As it stands, Smith has trouble getting right-handed hitters out. His low three-quarter arm slot makes it easier for them to see the ball and he hasn’t overcome that yet. If he can improve his changeup, there’s hope that Smith could be a back-of-the-rotation starter. Until he proves he can do that though, his future is likely in the bullpen, similar to a pitcher like Corey Oswalt.
8. RHP David Peterson
Age – 24, Height/Weight – 6-foot-6 240 pounds, Fastball – 55, Curveball – 45, Slider – 60, Changeup – 55, Control – 60
Peterson had a disappointing year for the Mets. When they drafted Peterson, they thought they were getting a quick-moving back-end-of-the-rotation pitcher. That hasn’t been the case.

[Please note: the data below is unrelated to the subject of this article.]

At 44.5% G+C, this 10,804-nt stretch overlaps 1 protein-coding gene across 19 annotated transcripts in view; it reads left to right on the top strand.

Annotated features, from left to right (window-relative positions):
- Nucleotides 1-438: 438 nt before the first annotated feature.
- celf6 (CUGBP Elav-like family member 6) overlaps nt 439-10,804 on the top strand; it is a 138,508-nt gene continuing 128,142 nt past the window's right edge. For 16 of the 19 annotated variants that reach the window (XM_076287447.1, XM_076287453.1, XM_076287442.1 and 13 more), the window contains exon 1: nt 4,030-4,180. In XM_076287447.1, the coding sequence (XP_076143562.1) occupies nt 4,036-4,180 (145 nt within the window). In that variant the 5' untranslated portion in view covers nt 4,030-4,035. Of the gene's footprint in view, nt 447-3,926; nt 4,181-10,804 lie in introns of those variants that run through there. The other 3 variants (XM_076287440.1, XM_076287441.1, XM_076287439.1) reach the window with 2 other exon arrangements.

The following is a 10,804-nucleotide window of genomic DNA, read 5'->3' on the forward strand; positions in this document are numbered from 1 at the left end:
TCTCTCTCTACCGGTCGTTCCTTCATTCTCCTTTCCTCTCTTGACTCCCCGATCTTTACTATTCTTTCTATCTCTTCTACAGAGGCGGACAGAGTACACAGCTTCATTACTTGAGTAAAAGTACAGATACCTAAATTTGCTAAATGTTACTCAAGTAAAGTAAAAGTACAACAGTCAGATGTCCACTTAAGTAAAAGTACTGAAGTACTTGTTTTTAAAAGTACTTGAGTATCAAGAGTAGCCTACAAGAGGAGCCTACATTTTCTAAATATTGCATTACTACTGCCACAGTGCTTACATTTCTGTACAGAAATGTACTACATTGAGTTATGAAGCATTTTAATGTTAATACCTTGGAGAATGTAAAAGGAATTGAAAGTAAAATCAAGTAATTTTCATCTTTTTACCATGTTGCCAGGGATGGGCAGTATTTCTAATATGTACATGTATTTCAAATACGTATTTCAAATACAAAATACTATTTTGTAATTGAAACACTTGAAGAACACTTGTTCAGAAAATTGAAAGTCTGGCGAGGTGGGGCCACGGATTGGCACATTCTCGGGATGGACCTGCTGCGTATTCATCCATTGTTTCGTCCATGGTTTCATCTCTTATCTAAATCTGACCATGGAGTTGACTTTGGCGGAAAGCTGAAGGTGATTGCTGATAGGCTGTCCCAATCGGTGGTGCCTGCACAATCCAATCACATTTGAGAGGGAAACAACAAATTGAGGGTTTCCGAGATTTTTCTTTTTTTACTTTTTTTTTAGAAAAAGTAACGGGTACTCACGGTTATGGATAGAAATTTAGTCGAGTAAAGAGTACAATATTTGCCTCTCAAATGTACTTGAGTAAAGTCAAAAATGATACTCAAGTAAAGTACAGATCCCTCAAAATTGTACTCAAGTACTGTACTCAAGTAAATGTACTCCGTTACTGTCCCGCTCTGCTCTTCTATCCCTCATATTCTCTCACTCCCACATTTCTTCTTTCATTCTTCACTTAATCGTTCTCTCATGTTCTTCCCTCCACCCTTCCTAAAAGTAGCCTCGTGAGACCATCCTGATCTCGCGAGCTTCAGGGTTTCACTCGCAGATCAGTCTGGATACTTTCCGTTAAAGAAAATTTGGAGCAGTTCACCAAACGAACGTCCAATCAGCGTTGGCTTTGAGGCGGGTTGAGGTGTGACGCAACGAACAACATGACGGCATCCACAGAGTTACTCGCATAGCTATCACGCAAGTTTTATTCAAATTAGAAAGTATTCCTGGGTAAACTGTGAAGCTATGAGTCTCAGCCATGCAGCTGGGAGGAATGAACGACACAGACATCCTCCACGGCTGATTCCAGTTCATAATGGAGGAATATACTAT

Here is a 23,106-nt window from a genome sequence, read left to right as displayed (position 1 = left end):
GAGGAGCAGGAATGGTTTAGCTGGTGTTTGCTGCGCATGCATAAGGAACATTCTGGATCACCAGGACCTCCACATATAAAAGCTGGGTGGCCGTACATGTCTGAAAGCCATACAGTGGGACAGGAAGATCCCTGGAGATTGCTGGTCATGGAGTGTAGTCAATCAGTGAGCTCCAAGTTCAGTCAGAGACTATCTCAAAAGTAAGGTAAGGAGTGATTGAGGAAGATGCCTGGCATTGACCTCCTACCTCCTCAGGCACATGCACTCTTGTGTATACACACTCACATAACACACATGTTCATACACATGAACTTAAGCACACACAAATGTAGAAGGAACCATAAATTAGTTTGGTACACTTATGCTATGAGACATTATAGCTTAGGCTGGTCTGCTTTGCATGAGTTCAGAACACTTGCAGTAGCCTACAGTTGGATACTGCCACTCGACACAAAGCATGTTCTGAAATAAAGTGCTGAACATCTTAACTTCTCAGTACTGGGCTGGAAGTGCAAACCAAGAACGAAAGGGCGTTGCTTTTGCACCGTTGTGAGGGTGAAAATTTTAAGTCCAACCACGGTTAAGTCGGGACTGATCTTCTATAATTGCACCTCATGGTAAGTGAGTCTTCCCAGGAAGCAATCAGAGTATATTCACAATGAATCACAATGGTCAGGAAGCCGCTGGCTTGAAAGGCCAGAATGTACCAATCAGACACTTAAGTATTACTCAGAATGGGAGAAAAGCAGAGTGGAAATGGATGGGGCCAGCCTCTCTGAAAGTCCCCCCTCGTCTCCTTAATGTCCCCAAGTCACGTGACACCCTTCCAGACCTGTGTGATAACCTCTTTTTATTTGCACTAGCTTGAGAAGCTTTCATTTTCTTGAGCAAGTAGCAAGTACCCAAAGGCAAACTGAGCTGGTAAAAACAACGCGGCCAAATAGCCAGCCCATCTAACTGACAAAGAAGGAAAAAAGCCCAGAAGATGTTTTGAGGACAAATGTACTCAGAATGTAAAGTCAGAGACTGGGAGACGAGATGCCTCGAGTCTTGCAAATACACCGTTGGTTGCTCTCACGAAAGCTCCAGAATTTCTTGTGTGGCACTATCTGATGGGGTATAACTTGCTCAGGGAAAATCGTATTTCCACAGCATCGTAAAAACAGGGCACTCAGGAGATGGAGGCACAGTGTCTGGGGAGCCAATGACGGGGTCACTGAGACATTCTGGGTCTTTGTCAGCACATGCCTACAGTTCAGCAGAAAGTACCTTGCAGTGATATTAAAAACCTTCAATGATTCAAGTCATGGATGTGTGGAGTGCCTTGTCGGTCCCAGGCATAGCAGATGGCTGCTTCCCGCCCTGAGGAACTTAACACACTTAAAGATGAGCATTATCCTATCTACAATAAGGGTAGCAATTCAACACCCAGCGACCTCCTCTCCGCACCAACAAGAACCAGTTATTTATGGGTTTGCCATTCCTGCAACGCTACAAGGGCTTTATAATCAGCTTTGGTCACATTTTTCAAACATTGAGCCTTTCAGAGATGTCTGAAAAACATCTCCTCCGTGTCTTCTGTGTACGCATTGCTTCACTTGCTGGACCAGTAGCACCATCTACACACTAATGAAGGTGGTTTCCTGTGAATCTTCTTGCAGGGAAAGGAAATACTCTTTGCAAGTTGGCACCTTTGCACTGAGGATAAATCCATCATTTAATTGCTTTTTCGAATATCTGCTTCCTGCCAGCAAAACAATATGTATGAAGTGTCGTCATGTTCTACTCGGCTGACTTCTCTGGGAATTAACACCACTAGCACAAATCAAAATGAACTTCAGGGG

Peterson played the whole season in Binghamton. He started 24 games, throwing 116 innings to a 4.19 ERA, with 9.47 K/9, and 2.87 BB/9. That ERA isn’t what the Mets were hoping for from Peterson. There is a silver lining to this though, and that’s Peterson’s FIP and XFIP. For the second straight season, Peterson’s FIP and XFIP outperformed his ERA substantially.
Peterson had a 3.19 FIP and a 2.91 XFIP. Those would indicate that Peterson’s groundball pitching style has worked against him due to poor defense. This would make sense considering Peterson is striking out batters at a decent rate and not walking many. This is also supported by the .340 BABIP against. The underlying numbers certainly favor Peterson who has pinpoint control and good enough stuff to be a major league starter.